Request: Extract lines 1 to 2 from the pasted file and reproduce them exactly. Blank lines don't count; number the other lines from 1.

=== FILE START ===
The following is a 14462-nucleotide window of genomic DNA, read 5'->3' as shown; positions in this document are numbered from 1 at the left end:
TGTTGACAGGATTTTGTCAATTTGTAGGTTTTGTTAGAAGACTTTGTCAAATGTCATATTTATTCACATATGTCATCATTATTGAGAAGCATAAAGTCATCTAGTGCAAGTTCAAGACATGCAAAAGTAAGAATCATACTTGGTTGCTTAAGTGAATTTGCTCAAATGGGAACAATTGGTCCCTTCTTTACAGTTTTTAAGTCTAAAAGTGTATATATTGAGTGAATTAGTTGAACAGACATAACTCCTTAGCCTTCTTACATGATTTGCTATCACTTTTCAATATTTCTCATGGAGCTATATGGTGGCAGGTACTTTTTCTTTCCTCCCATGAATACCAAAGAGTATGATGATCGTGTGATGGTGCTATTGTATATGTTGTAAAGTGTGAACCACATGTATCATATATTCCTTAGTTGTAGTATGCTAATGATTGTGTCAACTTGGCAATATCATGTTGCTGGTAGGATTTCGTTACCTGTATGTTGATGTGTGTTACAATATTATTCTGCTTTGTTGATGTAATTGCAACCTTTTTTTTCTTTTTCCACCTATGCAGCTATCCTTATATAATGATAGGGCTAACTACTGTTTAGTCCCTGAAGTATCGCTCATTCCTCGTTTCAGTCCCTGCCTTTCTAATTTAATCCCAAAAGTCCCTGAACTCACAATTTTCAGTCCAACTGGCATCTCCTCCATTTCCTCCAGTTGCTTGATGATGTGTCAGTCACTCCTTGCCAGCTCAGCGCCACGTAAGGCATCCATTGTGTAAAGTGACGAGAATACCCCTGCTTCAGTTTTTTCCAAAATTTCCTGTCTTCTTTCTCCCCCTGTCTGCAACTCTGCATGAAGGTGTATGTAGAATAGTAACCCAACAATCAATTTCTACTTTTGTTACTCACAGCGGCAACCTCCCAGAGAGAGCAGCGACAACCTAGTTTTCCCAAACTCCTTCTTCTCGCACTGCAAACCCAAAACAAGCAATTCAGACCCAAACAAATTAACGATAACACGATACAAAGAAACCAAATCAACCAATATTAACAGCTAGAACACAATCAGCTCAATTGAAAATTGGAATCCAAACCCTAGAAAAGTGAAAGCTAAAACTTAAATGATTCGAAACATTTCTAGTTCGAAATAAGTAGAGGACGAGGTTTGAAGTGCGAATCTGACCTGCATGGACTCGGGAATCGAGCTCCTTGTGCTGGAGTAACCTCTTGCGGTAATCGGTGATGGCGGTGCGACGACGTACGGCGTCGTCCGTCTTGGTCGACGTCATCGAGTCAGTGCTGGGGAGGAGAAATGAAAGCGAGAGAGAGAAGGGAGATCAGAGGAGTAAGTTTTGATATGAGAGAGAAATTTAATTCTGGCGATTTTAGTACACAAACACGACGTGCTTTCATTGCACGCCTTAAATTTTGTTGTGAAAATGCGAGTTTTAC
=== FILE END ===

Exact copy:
The following is a 14462-nucleotide window of genomic DNA, read 5'->3' as shown; positions in this document are numbered from 1 at the left end:
TGTTGACAGGATTTTGTCAATTTGTAGGTTTTGTTAGAAGACTTTGTCAAATGTCATATTTATTCACATATGTCATCATTATTGAGAAGCATAAAGTCATCTAGTGCAAGTTCAAGACATGCAAAAGTAAGAATCATACTTGGTTGCTTAAGTGAATTTGCTCAAATGGGAACAATTGGTCCCTTCTTTACAGTTTTTAAGTCTAAAAGTGTATATATTGAGTGAATTAGTTGAACAGACATAACTCCTTAGCCTTCTTACATGATTTGCTATCACTTTTCAATATTTCTCATGGAGCTATATGGTGGCAGGTACTTTTTCTTTCCTCCCATGAATACCAAAGAGTATGATGATCGTGTGATGGTGCTATTGTATATGTTGTAAAGTGTGAACCACATGTATCATATATTCCTTAGTTGTAGTATGCTAATGATTGTGTCAACTTGGCAATATCATGTTGCTGGTAGGATTTCGTTACCTGTATGTTGATGTGTGTTACAATATTATTCTGCTTTGTTGATGTAATTGCAACCTTTTTTTTCTTTTTCCACCTATGCAGCTATCCTTATATAATGATAGGGCTAACTACTGTTTAGTCCCTGAAGTATCGCTCATTCCTCGTTTCAGTCCCTGCCTTTCTAATTTAATCCCAAAAGTCCCTGAACTCACAATTTTCAGTCCAACTGGCATCTCCTCCATTTCCTCCAGTTGCTTGATGATGTGTCAGTCACTCCTTGCCAGCTCAGCGCCACGTAAGGCATCCATTGTGTAAAGTGACGAGAATACCCCTGCTTCAGTTTTTTCCAAAATTTCCTGTCTTCTTTCTCCCCCTGTCTGCAACTCTGCATGAAGGTGTATGTAGAATAGTAACCCAACAATCAATTTCTACTTTTGTTACTCACAGCGGCAACCTCCCAGAGAGAGCAGCGACAACCTAGTTTTCCCAAACTCCTTCTTCTCGCACTGCAAACCCAAAACAAGCAATTCAGACCCAAACAAATTAACGATAACACGATACAAAGAAACCAAATCAACCAATATTAACAGCTAGAACACAATCAGCTCAATTGAAAATTGGAATCCAAACCCTAGAAAAGTGAAAGCTAAAACTTAAATGATTCGAAACATTTCTAGTTCGAAATAAGTAGAGGACGAGGTTTGAAGTGCGAATCTGACCTGCATGGACTCGGGAATCGAGCTCCTTGTGCTGGAGTAACCTCTTGCGGTAATCGGTGATGGCGGTGCGACGACGTACGGCGTCGTCCGTCTTGGTCGACGTCATCGAGTCAGTGCTGGGGAGGAGAAATGAAAGCGAGAGAGAGAAGGGAGATCAGAGGAGTAAGTTTTGATATGAGAGAGAAATTTAATTCTGGCGATTTTAGTACACAAACACGACGTGCTTTCATTGCACGCCTTAAATTTTGTTGTGAAAATGCGAGTTTTAC